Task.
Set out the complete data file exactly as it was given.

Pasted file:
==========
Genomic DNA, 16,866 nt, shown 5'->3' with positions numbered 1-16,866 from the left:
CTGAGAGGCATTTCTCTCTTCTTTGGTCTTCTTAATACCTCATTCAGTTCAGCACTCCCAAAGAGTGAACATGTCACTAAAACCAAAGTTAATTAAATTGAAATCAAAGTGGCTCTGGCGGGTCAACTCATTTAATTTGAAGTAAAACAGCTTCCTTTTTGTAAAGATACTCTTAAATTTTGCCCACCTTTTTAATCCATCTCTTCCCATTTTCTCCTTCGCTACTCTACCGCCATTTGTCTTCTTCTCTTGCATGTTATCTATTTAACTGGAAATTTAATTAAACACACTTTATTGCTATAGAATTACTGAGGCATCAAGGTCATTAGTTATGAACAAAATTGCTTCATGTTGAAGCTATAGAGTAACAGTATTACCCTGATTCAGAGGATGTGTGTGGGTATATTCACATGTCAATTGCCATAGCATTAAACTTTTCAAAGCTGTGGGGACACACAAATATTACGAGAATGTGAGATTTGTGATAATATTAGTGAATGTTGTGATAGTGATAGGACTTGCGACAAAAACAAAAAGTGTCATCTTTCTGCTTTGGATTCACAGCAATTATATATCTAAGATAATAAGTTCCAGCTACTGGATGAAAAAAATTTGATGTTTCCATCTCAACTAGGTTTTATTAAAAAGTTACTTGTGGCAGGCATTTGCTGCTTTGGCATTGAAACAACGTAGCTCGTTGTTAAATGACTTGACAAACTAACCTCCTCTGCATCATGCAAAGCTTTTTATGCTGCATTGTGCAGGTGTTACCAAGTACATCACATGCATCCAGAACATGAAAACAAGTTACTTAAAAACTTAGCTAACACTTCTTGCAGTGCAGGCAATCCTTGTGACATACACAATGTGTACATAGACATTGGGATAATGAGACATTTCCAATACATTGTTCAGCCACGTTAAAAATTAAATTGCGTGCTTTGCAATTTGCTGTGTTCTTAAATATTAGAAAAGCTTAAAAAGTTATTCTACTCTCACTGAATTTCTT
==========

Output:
Genomic DNA, 16,866 nt, shown 5'->3' with positions numbered 1-16,866 from the left:
CTGAGAGGCATTTCTCTCTTCTTTGGTCTTCTTAATACCTCATTCAGTTCAGCACTCCCAAAGAGTGAACATGTCACTAAAACCAAAGTTAATTAAATTGAAATCAAAGTGGCTCTGGCGGGTCAACTCATTTAATTTGAAGTAAAACAGCTTCCTTTTTGTAAAGATACTCTTAAATTTTGCCCACCTTTTTAATCCATCTCTTCCCATTTTCTCCTTCGCTACTCTACCGCCATTTGTCTTCTTCTCTTGCATGTTATCTATTTAACTGGAAATTTAATTAAACACACTTTATTGCTATAGAATTACTGAGGCATCAAGGTCATTAGTTATGAACAAAATTGCTTCATGTTGAAGCTATAGAGTAACAGTATTACCCTGATTCAGAGGATGTGTGTGGGTATATTCACATGTCAATTGCCATAGCATTAAACTTTTCAAAGCTGTGGGGACACACAAATATTACGAGAATGTGAGATTTGTGATAATATTAGTGAATGTTGTGATAGTGATAGGACTTGCGACAAAAACAAAAAGTGTCATCTTTCTGCTTTGGATTCACAGCAATTATATATCTAAGATAATAAGTTCCAGCTACTGGATGAAAAAAATTTGATGTTTCCATCTCAACTAGGTTTTATTAAAAAGTTACTTGTGGCAGGCATTTGCTGCTTTGGCATTGAAACAACGTAGCTCGTTGTTAAATGACTTGACAAACTAACCTCCTCTGCATCATGCAAAGCTTTTTATGCTGCATTGTGCAGGTGTTACCAAGTACATCACATGCATCCAGAACATGAAAACAAGTTACTTAAAAACTTAGCTAACACTTCTTGCAGTGCAGGCAATCCTTGTGACATACACAATGTGTACATAGACATTGGGATAATGAGACATTTCCAATACATTGTTCAGCCACGTTAAAAATTAAATTGCGTGCTTTGCAATTTGCTGTGTTCTTAAATATTAGAAAAGCTTAAAAAGTTATTCTACTCTCACTGAATTTCTT